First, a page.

In 2016, the Government of Colombia and the Revolutionary Armed Forces of Colombia (FARC) brokered a peace accord that ended nearly five decades of internal armed conflict. After years of reconciliation and peacebuilding efforts, however, new emerging threats to civil society, while digital, have the potential to incite physical violence, according to findings in a 2020 Digital Ecosystem Country Assessment (DECA) report published by the U.S. Agency for International Development (USAID) and DAI’s Digital Frontiers project. The report recommended that USAID invest in cyber hygiene programming in Colombia to assess and improve online and offline safety. Today, USAID Colombia has partnered with USAID’s Digital APEX project to build just this type of capacity.
As more USAID Missions like Colombia’s grapple with the emerging opportunities and challenges of our digital world, the Digital Strategy is shaping the Agency’s response. To design policies and programs that take advantage of technology, stakeholders need to first understand the building blocks of a country’s digital landscape. The DECA, a cornerstone of the Digital Strategy, is helping development practitioners to do just that.
Photo: Hanz Rippe/Paramo Films for USAID.
How the DECA was Born
The DECA concept emerged from a close working partnership between USAID’s Technology Division within the Innovation, Technology, and Research (ITR) Hub and the Digital Frontiers team, which, together, set out to define the digital ecosystem. As part of the initial implementation of USAID’s Digital Strategy, the division worked with Digital Frontiers to design and pilot the DECA beginning in the Fall of 2019. After two years of piloting and iterating the methodology in four countries, the DECA became not just a standalone assessment, but a versatile and broadly applicable tool. Building on these pilots, the team developed the Digital Ecosystem Framework to better explain the concept to the Agency and its partners. The framework now guides the whole of USAID’s digital development approach.
The joint USAID and Digital Frontiers team has or will conduct 19 additional DECAs for a total of 23 by mid-2024. This diversity of DECAs has encompassed conflict and crisis zones, countries with a large humanitarian aid presence or heightened security environment, and regional Missions covering multiple countries. After each assessment, the team documented technical processes and created internal templates and research tools to standardize the process. USAID saw the value in this collection of internal documentation and the idea for the DECA Toolkit was born. Today, the toolkit empowers Missions to conduct a robust DECA through their existing partnerships that is neither confusing nor overly complex and allows Missions to tackle their priorities.
Ideas Born of the DECA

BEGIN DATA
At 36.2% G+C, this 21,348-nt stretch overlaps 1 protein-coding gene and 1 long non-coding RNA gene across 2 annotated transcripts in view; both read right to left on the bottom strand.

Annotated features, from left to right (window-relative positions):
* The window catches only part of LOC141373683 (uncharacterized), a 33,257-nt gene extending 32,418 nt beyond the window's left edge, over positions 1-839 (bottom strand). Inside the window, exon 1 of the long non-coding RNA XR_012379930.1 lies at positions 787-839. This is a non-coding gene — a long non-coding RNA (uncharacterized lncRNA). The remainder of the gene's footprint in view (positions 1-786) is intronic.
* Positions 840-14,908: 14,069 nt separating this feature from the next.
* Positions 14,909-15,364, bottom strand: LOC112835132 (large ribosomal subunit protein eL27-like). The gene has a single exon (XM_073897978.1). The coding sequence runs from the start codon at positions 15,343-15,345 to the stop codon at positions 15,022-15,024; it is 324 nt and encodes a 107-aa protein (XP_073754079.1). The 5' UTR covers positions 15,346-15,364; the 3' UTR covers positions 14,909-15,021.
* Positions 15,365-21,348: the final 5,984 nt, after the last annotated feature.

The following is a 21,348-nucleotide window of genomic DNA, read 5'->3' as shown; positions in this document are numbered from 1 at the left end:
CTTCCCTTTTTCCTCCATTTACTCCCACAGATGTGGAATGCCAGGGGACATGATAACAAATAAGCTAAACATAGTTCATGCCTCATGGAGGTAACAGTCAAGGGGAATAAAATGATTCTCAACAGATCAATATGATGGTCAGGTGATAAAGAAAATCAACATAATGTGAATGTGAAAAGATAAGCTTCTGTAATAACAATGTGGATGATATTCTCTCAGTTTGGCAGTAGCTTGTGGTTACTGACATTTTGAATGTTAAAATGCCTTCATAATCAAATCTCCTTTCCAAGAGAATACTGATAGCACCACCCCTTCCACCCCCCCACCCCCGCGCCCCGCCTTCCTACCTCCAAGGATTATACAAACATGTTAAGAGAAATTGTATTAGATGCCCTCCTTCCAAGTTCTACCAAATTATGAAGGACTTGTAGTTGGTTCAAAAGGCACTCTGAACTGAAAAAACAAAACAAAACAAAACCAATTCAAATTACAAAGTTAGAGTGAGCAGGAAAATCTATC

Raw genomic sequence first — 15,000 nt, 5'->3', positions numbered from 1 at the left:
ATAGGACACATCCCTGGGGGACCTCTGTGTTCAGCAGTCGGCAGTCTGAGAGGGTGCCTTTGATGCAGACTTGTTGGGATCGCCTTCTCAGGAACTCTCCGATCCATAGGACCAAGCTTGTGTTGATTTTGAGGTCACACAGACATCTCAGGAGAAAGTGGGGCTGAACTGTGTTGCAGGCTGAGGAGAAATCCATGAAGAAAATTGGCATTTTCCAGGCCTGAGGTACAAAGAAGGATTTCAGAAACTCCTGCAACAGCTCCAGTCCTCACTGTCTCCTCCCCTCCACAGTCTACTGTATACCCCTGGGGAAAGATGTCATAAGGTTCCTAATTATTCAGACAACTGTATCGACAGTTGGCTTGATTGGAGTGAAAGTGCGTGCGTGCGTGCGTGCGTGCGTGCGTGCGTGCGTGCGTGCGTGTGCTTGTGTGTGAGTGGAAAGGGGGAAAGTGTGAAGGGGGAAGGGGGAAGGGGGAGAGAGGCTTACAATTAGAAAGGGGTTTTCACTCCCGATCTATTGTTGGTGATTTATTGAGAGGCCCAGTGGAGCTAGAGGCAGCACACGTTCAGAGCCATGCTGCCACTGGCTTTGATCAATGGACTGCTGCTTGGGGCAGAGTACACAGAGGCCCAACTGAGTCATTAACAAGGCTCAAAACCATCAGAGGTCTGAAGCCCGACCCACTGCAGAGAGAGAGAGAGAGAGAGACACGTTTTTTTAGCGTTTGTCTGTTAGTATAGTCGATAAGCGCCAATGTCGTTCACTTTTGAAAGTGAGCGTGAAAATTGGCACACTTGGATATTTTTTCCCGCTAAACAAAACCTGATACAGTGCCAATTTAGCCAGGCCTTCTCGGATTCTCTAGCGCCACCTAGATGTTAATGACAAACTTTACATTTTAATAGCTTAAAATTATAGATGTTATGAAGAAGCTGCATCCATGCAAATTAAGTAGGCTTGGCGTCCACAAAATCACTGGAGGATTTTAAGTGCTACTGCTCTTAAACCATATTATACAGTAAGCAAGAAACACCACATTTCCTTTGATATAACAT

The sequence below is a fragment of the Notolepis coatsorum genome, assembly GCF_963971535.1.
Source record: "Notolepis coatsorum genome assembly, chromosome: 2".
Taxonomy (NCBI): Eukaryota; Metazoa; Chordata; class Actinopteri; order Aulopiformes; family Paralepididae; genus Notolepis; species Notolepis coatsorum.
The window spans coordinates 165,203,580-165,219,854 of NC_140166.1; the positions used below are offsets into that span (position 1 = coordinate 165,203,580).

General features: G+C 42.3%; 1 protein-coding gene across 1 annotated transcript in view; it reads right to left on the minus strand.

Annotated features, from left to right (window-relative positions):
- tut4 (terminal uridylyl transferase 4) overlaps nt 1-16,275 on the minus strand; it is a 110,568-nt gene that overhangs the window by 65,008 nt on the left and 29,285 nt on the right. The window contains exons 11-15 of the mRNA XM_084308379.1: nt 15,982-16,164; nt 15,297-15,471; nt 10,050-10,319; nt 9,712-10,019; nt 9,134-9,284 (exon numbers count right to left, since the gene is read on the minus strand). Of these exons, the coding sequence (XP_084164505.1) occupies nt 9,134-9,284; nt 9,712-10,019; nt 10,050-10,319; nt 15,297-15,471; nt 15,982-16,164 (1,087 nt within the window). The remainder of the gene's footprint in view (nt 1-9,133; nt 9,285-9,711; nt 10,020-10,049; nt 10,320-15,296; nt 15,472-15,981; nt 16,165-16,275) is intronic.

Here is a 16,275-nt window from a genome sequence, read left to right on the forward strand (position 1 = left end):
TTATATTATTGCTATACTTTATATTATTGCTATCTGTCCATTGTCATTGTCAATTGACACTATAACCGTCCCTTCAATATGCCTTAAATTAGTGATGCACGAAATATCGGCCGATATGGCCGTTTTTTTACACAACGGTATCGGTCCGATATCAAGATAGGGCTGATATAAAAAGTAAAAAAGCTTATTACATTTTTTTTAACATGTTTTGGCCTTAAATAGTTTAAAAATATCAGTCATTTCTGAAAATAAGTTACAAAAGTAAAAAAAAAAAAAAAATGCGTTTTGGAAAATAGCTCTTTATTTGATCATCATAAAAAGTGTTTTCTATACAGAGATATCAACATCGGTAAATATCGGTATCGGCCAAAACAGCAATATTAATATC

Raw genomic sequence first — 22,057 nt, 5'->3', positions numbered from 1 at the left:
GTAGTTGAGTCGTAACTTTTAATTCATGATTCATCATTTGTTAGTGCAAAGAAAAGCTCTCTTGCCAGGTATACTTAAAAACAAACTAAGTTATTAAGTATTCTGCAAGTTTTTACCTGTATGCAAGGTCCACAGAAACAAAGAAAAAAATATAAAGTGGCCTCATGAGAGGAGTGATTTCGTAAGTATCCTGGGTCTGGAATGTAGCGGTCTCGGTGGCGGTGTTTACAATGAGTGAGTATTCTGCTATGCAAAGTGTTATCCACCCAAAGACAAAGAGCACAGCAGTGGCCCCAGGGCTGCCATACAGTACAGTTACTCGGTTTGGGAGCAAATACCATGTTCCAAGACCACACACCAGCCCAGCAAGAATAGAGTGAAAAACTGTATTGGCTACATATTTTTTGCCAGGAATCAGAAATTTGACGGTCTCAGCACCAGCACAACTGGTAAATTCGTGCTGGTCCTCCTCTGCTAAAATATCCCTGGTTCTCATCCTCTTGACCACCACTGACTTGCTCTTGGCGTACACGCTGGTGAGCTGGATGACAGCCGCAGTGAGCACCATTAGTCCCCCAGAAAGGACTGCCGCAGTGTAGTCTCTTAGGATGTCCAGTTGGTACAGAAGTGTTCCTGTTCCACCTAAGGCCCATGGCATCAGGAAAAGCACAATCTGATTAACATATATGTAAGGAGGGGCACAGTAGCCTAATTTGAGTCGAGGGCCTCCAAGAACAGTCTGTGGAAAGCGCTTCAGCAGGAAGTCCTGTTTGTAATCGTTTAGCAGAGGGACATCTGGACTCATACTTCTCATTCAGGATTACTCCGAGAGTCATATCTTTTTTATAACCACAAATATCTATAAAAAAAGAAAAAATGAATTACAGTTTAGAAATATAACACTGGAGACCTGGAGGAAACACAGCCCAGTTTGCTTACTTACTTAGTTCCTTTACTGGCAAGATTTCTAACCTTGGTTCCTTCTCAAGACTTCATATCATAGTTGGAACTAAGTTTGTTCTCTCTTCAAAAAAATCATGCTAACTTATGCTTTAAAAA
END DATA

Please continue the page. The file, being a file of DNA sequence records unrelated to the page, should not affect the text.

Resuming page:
The DECA has spurred innovative thinking. In Serbia, the DECA helped USAID staff think about how to incorporate digital development in new and existing activities. For example, DECA research revealed a nascent startup environment in need of institutional nurturing. As a result, USAID recently advocated for the legal recognition of angel investors and tech startup companies in Serbia. Additionally, USAID utilized DECA findings to incorporate digital into its new Country Development Cooperation Strategy (CDCS) for Serbia.
“[The DECA] was planned as a comprehensive effort to elevate our knowledge and capacity for the digitalization context in which we operate,” said Sasa Djureinovic of USAID Serbia. “[It had] good timing—we were developing our CDCS, so we could incorporate the aspects that were covered by DECA. [An] excellent opportunity to complement our knowledge, which we might not have been able to do otherwise.”
The DECAs also continue to inspire new ideas. In Colombia, the report dug into gender disparities across the digital ecosystem, including access to finance. This got the USAID Mission thinking about ways to incorporate more gender-inclusive programming in financial inclusion. Six months later, USAID and Mastercard partnered to launch the Start Path Empodera program, which catalyzes investments in female-led financial tech companies that focus on products and services designed for greater financial inclusion. USAID also continues to include the DECA as background information in its requests for proposals in Colombia, encouraging offerors to address digital solutions.
“[The DECA] did meet my expectations—and that’s because the DECA team let us co-create the product,” said David Jackson of USAID Colombia. “We were brainstorming and ended up with a product that is really useful; I’ve been able to share [it] with project managers and they’ve been able to take it and run with it. People know where they fit within the DECA.”
Today, more than a quarter of USAID’s 80 Missions have completed or are in the process of conducting a DECA either through Digital Frontiers or independently via the toolkit. And many more are on the horizon. Recently, three Missions, Bosnia and Herzegovina, Uzbekistan, and Zambia completed DECAs on their own using the toolkit as a guide–with this model already continuing to grow. From the start, the goal was to design a tool Missions find collaborative, informative, and ultimately actionable. The evidence speaks for itself.
Patrick Malone is a Senior DECA Specialist on DAI’s Digital Frontiers project.